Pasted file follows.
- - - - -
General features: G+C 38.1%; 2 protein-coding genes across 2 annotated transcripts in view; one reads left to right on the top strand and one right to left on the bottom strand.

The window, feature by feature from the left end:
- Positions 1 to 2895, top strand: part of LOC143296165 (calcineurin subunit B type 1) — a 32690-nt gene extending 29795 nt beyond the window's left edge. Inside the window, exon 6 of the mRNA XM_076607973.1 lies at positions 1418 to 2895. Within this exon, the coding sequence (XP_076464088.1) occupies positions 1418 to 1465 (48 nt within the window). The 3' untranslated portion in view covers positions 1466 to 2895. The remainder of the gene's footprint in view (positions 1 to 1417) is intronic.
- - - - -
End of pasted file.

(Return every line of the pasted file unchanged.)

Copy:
General features: G+C 38.1%; 2 protein-coding genes across 2 annotated transcripts in view; one reads left to right on the top strand and one right to left on the bottom strand.

The window, feature by feature from the left end:
- Positions 1 to 2895, top strand: part of LOC143296165 (calcineurin subunit B type 1) — a 32690-nt gene extending 29795 nt beyond the window's left edge. Inside the window, exon 6 of the mRNA XM_076607973.1 lies at positions 1418 to 2895. Within this exon, the coding sequence (XP_076464088.1) occupies positions 1418 to 1465 (48 nt within the window). The 3' untranslated portion in view covers positions 1466 to 2895. The remainder of the gene's footprint in view (positions 1 to 1417) is intronic.